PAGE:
With a variable annuity, the investor either pays a lump sum up front or can continue to add funds, but his money goes into investments, which are held in sub-accounts and act similar to mutual funds. The contributions can grow tax-deferred until you start taking withdrawals, making them similar to a 401(k) or Individual Retirement Account. This allows the investor to enjoy some gains if the investments do well, but also lowers the payout if the sub-accounts lose value. For an extra cost, variable annuities can come with a guaranteed minimum income rider.

Shaking That Rep

The drawback to annuities? Historically, cost, and the fact that your money is more or less locked up. Commissions and annual fees tend to make annuities more expensive than many mutual funds and exchange-traded funds, which is the price you pay for tax deferral and potential guaranteed income or returns. Taking money out of an annuity means you could be hit with “surrender fees” for the first several years. And unless you buy a death or survivor benefit rider, once you die, you can’t necessarily pass on the annuity to heirs.

Taxes also can be an issue. Some income from annuities can be taxed as regular income. You’d potentially pay a lower rate on capital gains or dividends, from a taxable investment account (assuming lower tax rates on gains and dividends remains in effect; consult a tax professional for clarity on current law). The tax treatment of an annuity can also become a burden for heirs.

Annuities certainly have faced their share of negative coverage over the years. For instance, the relatively high costs and lock-up and surrender periods on variable annuities have been criticized compared to mutual funds or other options. And, with a fixed annuity, you also face the risk that inflation will erode the value of your payments over time.

“Not all annuities are created equal. Not all annuities have benefited from cost reductions, not all are introducing new features, and it’s not always true that low cost means good value. So it’s important to sift through and find the best potential products,” Sadowsky says. “TD Ameritrade has done that. We’ve been highly selective in determining which carriers and products are invited onto our annuity platform. We focus on carriers with demonstrable financial strength and require a minimum S&P credit rating of AA- or better. And we require the variable annuities on our platforms to have no surrender charge and be low cost.”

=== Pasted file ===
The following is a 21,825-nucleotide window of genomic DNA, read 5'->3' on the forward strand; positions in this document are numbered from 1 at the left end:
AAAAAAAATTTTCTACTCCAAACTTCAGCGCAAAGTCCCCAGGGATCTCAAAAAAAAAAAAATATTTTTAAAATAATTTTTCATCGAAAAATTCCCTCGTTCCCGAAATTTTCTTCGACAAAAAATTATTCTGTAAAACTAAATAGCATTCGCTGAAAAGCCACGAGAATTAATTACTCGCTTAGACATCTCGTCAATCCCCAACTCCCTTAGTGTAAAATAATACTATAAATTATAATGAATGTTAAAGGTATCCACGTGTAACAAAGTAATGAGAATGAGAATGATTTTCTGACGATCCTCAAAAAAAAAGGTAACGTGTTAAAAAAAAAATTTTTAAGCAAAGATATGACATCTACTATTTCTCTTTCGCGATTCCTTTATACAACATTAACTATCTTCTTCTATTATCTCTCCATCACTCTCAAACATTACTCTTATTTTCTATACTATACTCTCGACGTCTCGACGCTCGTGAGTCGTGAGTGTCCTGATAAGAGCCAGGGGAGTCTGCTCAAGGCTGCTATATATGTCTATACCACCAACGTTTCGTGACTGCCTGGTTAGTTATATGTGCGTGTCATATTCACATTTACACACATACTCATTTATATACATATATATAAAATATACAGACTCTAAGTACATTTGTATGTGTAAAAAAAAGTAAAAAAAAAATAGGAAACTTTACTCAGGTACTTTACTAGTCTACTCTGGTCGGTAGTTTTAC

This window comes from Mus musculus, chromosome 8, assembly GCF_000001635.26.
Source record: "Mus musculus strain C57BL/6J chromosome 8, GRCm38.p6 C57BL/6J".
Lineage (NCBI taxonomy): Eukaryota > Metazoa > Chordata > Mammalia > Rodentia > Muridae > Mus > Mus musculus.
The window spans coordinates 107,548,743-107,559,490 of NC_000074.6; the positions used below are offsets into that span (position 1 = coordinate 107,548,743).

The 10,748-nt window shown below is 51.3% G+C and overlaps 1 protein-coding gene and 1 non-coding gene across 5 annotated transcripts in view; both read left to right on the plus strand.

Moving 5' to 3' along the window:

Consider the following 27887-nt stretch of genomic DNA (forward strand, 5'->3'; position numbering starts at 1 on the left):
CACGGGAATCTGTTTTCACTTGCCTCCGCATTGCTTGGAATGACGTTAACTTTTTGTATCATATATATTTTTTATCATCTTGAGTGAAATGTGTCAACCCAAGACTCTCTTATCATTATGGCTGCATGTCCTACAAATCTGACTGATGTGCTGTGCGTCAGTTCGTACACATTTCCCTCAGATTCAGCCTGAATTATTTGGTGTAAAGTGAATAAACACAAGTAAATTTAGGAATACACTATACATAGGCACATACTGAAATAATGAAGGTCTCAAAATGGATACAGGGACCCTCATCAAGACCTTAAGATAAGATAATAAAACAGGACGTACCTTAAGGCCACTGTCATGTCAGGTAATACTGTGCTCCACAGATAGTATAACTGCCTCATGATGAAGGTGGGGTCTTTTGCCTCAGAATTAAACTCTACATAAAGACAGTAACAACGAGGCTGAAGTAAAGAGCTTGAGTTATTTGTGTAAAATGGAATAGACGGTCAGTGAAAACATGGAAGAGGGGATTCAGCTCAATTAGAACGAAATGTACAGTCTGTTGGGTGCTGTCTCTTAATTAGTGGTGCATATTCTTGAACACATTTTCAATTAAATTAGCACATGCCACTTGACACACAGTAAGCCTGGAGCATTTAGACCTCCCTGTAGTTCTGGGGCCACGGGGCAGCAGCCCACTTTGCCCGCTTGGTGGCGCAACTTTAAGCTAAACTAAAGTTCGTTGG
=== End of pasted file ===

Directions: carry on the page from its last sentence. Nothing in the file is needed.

Financial planners generally advise that no more than 30% of assets should go into annuities. Given the plethora of options and the wide range of fees on annuities—as well as the pros and cons of locking up your cash for years to come—it’s best to educate yourself about specific products.

Good Fit?

Find out if an annuity makes sense for you, or if you could save money by switching to TD Ameritrade.

Call 800-417-7423 to chat with an Annuity Specialist

Investors should carefully consider a variable annuity’s risks, charges, limitations, and expenses, as well as the risks, charges, expenses, and investment objectives of the underlying investment options. This and other important information is provided in the product and underlying fund prospectuses. To obtain copies of the prospectuses, contact an annuity specialist at 800-347-7496 or email Please read them carefully before investing.

The information presented is for informational and educational purposes only. Content presented is not an investment recommendation or advice and should not be relied upon in making the decision to buy or sell a security or pursue a particular investment strategy.